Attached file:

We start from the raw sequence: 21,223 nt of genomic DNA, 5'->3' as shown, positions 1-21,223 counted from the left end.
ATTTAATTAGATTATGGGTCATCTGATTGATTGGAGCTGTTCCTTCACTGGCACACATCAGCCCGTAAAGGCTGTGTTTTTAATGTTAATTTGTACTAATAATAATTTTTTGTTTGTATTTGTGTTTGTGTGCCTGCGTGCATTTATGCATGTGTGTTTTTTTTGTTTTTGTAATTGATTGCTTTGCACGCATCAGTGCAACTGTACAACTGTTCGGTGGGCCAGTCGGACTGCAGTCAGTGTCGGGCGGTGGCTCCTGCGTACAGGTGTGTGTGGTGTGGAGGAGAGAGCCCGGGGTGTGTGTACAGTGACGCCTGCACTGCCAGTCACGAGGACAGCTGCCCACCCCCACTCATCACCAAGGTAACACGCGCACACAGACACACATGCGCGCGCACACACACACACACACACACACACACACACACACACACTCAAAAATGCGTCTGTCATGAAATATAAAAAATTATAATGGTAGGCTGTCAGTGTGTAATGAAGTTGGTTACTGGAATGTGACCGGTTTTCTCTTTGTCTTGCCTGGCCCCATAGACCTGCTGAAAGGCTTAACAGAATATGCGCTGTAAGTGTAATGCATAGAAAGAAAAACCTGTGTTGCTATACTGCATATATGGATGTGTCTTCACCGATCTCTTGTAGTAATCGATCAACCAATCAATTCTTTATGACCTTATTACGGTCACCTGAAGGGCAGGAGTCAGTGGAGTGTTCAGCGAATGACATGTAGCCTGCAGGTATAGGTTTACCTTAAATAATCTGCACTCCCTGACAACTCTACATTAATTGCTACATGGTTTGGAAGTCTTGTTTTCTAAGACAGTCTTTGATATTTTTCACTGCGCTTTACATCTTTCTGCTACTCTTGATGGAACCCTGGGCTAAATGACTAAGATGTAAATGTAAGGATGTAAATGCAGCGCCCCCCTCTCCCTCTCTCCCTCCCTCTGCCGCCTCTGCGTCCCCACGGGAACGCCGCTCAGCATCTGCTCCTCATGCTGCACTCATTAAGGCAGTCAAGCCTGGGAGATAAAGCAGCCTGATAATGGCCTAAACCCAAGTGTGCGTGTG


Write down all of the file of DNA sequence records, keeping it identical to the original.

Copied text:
We start from the raw sequence: 21,223 nt of genomic DNA, 5'->3' as shown, positions 1-21,223 counted from the left end.
ATTTAATTAGATTATGGGTCATCTGATTGATTGGAGCTGTTCCTTCACTGGCACACATCAGCCCGTAAAGGCTGTGTTTTTAATGTTAATTTGTACTAATAATAATTTTTTGTTTGTATTTGTGTTTGTGTGCCTGCGTGCATTTATGCATGTGTGTTTTTTTTGTTTTTGTAATTGATTGCTTTGCACGCATCAGTGCAACTGTACAACTGTTCGGTGGGCCAGTCGGACTGCAGTCAGTGTCGGGCGGTGGCTCCTGCGTACAGGTGTGTGTGGTGTGGAGGAGAGAGCCCGGGGTGTGTGTACAGTGACGCCTGCACTGCCAGTCACGAGGACAGCTGCCCACCCCCACTCATCACCAAGGTAACACGCGCACACAGACACACATGCGCGCGCACACACACACACACACACACACACACACACACACACACTCAAAAATGCGTCTGTCATGAAATATAAAAAATTATAATGGTAGGCTGTCAGTGTGTAATGAAGTTGGTTACTGGAATGTGACCGGTTTTCTCTTTGTCTTGCCTGGCCCCATAGACCTGCTGAAAGGCTTAACAGAATATGCGCTGTAAGTGTAATGCATAGAAAGAAAAACCTGTGTTGCTATACTGCATATATGGATGTGTCTTCACCGATCTCTTGTAGTAATCGATCAACCAATCAATTCTTTATGACCTTATTACGGTCACCTGAAGGGCAGGAGTCAGTGGAGTGTTCAGCGAATGACATGTAGCCTGCAGGTATAGGTTTACCTTAAATAATCTGCACTCCCTGACAACTCTACATTAATTGCTACATGGTTTGGAAGTCTTGTTTTCTAAGACAGTCTTTGATATTTTTCACTGCGCTTTACATCTTTCTGCTACTCTTGATGGAACCCTGGGCTAAATGACTAAGATGTAAATGTAAGGATGTAAATGCAGCGCCCCCCTCTCCCTCTCTCCCTCCCTCTGCCGCCTCTGCGTCCCCACGGGAACGCCGCTCAGCATCTGCTCCTCATGCTGCACTCATTAAGGCAGTCAAGCCTGGGAGATAAAGCAGCCTGATAATGGCCTAAACCCAAGTGTGCGTGTG